All of this to say: my interview with Misha Collins about Some Things I Still Can’t Tell You has been a long time coming, but for plenty of good reasons. I initially sent Collins a list of twenty questions — some long-winded and probing — and asked him to answer them in his own time. With all of that going on — not to mention flying all over the USA and to Europe for fan conventions — I’m just grateful he wanted to fit me in.
Collins was able to sit down with my questions a while after the release of Some Things I Still Can’t Tell You, but due to various scheduling conflicts, we decided to hold on publishing and save it to coincide with the release of the collection’s much-anticipated audiobook version. So when reading, there’s a little bit of timeline context needed, because this interview is in conjunction with the release of the audiobook, but it does not feature questions specifically about the audiobook recording process, because Collins had already finished his answers before the audiobook was announced. It also took place before his role as Harvey Dent on Gotham Knights was confirmed, but he went back and made an edit in order to reference it after the fact.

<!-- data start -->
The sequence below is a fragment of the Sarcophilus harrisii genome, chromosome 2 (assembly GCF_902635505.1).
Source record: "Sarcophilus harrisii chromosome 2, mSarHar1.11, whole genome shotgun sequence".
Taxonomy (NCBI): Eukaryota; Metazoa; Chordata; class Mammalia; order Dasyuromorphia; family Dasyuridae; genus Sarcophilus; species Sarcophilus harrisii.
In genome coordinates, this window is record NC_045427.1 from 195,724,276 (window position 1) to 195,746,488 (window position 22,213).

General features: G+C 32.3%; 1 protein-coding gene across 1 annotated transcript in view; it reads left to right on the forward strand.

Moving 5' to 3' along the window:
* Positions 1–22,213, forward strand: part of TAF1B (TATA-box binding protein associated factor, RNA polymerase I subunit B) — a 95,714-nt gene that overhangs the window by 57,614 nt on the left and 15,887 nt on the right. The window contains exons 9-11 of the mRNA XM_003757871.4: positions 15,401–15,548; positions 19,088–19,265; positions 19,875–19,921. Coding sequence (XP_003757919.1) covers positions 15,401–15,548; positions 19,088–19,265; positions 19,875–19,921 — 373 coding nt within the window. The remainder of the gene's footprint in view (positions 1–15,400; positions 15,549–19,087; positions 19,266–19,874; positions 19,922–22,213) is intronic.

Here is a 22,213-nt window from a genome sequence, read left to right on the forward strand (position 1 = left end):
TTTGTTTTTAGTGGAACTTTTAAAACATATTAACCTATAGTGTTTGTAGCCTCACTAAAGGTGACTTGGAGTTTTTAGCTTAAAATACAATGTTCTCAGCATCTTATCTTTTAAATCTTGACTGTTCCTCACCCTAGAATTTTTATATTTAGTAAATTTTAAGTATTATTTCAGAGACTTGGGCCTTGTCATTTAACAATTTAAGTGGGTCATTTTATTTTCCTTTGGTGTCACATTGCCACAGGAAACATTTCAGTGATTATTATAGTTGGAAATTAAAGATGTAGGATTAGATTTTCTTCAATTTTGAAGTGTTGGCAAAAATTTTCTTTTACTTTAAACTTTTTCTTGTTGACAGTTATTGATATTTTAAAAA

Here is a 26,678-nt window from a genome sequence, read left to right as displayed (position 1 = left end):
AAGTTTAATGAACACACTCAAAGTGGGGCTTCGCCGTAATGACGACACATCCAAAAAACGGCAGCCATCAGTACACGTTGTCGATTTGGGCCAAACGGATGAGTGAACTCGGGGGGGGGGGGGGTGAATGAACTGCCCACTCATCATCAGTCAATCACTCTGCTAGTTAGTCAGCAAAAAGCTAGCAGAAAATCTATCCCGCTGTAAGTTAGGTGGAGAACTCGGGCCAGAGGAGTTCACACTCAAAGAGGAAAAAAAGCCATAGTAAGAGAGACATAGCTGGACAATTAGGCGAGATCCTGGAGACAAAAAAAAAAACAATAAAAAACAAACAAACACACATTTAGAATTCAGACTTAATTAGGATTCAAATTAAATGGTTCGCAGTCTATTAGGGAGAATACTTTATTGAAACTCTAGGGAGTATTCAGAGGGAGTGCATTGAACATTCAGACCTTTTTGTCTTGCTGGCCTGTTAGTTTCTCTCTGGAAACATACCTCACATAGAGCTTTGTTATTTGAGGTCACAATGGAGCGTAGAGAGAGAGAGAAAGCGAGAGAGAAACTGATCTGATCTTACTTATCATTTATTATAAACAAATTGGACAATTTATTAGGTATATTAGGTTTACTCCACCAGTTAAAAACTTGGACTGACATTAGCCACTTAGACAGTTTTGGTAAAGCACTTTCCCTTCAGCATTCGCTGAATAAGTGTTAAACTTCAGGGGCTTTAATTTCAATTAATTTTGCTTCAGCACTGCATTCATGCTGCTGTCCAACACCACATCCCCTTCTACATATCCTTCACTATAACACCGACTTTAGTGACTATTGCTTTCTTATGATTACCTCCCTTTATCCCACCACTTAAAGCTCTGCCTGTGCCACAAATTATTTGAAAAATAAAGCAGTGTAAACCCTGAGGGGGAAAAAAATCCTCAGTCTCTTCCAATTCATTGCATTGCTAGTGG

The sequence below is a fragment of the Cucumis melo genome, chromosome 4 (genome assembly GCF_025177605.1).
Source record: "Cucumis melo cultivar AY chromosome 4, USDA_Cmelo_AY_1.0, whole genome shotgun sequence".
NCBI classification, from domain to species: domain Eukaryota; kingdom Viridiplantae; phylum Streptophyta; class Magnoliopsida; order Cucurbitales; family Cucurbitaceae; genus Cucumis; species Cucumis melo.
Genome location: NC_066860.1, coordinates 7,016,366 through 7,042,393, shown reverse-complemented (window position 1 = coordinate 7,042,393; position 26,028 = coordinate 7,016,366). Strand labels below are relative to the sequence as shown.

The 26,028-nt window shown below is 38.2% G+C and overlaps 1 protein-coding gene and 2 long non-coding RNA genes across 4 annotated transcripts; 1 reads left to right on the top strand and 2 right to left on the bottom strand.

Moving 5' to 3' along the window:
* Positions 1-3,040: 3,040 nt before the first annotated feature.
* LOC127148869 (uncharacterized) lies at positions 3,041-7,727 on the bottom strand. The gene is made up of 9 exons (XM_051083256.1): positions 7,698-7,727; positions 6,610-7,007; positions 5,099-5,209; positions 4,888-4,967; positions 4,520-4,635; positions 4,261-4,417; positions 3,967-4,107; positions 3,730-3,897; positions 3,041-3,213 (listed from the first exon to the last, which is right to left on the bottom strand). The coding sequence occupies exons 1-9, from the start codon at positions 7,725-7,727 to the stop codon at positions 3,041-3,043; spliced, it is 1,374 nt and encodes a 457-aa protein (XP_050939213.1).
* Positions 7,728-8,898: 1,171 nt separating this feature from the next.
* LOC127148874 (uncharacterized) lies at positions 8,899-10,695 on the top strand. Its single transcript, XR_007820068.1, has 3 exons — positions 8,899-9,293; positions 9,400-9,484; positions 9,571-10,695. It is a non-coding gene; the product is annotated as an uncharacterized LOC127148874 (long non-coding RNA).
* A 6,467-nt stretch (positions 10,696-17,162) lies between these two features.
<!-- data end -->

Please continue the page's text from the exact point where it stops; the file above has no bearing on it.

I also want to share a bit of context about the format and the approach of this interview, because it’s rather unusual, and truth be told, I was a little bit anxious about it. You may read the actual interview and feel this level of disclaimer was unnecessary or unwarranted, but I am making it anyway.
My aim was to do a bit of a Misha Collins deep dive based on the idea of the book’s title: Some Things I Still Can’t Tell You. Given that this is the most personal work that Collins has ever put out, these are some of the most personal questions that I ever would ask anyone in an interview. However, also it’s very in line with our mission statement here at Subjectify. I know that the Supernatural cast has gotten some doozies before, particularly at conventions, but I also know that in writing, things can feel more confrontational or lacking in tone, so — although I wouldn’t usually do this — I’m going to share some details from my personal approach to this interview as well.